So you’ve finished your magnum opus and are convinced that the world is ready for a genre-busting teen ninja beaver vampire erotica epic or whatnot. You mum has told you that it’s the best thing she’s ever read (although she really prefers the telly) and you’re ready to put it out into the market and sit back and collect fat royalty checks. But after a few days, it hasn’t quite hit your lofty sales expectations. What to do?
Not to worry. Below is a checklist for you to follow in order to have a good launch and a reasonable book – and it’s never too late to launch an ebook, even if it’s been out for a while.
1) Ensure your cover is brilliant and professional. It’s the reader’s first impression of the cover that will determine whether they read the product description, and you probably have about two seconds for them to make up their mind. Needless to say that’s the most important two seconds the book will have.
A good cover will lure them into reading your product description, which should target your audience and convey all the excitement and style of your book. If the product description is lackluster, or worse yet, grammatically incorrect or riddled with errors, the reader will take that as an example of the work and move on. If it’s good, they might read the first three or four pages of the preview/excerpt, after first browsing the reviews. The takeaway is to have a professional, appealing cover, a punchy eye-grabbing product description, enough reviews that aren’t obviously written by your uncle to reassure them that the book doesn’t stink, and an opening that is interesting and compelling. If you don’t have all of these, go back and fix the book until you do. A side note – if you haven’t had your book professionally edited you’re shooting yourself in the foot. And no, you aren’t the exception who can skip that step. Nothing annoys readers more than a book where the author didn’t value the reader’s time enough to get their work competently edited. Nothing.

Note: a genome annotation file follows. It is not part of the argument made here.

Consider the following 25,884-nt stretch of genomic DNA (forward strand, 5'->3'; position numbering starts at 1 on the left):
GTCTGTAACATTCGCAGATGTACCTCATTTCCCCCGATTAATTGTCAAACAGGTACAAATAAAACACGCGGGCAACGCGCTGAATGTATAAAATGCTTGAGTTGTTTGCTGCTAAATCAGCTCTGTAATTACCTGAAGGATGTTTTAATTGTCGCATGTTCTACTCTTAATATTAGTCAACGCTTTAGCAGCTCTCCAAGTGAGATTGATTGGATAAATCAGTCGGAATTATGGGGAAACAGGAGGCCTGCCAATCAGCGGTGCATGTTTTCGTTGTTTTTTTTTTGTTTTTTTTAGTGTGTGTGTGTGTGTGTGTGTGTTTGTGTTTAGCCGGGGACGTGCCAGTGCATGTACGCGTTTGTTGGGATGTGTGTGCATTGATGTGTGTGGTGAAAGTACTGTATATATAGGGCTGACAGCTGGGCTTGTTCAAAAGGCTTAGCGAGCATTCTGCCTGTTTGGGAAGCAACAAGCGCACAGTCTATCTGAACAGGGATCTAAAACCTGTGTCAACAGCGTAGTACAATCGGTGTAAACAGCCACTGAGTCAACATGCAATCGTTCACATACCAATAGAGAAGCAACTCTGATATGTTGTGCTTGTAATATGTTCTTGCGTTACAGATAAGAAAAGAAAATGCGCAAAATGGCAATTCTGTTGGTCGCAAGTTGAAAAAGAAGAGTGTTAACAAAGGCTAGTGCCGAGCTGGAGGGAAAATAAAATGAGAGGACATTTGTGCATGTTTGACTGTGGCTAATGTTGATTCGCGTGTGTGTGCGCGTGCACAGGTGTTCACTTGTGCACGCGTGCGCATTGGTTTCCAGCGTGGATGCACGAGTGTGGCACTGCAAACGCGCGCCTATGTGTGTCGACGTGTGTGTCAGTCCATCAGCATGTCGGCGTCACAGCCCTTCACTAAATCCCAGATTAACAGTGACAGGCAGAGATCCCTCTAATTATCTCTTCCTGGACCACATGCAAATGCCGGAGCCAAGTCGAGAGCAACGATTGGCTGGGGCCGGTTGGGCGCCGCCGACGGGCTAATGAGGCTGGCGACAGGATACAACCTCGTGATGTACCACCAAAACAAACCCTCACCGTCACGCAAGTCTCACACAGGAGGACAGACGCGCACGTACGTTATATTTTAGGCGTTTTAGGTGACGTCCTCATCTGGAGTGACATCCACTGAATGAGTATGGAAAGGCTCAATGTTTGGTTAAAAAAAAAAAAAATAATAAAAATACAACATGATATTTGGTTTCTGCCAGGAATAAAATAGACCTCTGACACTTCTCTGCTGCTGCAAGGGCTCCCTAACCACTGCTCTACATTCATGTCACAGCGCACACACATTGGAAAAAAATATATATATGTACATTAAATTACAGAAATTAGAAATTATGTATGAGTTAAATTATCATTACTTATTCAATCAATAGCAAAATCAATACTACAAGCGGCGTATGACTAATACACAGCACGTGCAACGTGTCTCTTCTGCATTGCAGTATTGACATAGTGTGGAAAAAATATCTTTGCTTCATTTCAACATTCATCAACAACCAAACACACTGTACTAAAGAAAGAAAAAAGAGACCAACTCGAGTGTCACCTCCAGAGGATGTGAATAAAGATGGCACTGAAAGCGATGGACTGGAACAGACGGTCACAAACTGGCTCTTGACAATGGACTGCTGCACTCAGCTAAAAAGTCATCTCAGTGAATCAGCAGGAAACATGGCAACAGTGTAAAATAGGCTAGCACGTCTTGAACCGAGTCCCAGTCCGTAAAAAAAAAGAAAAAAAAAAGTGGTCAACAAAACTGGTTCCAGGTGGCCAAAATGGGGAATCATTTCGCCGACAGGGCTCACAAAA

2) Do a blog tour. Contact bloggers who are interested in your genre and try to space out at least two weeks of interviews and guest blogs that are more than, “Buy my book” puff pieces. Try to space them every three or four days. Contact the bloggers well in advance of your launch date – I typically do it a month or more prior to my release date. It will help your interviews if you can distill the essence of your book into one short blurb that summarizes the story – it’s your pitch to the reader on why they should care. Try to work it into every blog. For my new one, Silver Justice, I came up with a summary that reads, “Manhattan. A ruthless serial killer is butchering financial industry high rollers. FBI Special Agent Silver Cassidy, the head of a task force that’s on a collision course with disaster, finds herself fighting impossible odds to stop the murderer before he can kill again. Struggling to balance the hunt for a savage predator with the challenges of being a single parent, Silver finds herself thrust into a nightmare of brutality that will demand every ounce of determination she possesses to survive.” It works for me. Work on one that will work for you – go to Amazon and look at the top ten or twenty books in your genre, read the blurb. Go back to yours, edit it some more.